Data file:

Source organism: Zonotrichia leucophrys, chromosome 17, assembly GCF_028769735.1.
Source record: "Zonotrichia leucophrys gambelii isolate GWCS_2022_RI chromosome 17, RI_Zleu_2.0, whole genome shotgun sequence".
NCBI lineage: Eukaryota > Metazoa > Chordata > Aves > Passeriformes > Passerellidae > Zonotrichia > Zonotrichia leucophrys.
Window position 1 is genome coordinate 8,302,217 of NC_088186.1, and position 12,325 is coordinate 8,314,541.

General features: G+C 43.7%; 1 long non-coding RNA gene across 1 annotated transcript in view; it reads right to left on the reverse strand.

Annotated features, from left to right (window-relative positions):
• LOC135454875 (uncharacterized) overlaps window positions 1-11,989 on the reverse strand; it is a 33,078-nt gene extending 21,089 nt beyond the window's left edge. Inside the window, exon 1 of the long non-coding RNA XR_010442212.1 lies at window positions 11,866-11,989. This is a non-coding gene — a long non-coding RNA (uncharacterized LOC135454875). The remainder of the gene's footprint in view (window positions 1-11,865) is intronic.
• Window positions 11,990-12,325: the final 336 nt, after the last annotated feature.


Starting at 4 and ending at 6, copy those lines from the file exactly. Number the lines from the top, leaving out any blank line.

Window position 1 is genome coordinate 8,302,217 of NC_088186.1, and position 12,325 is coordinate 8,314,541.

General features: G+C 43.7%; 1 long non-coding RNA gene across 1 annotated transcript in view; it reads right to left on the reverse strand.

Annotated features, from left to right (window-relative positions):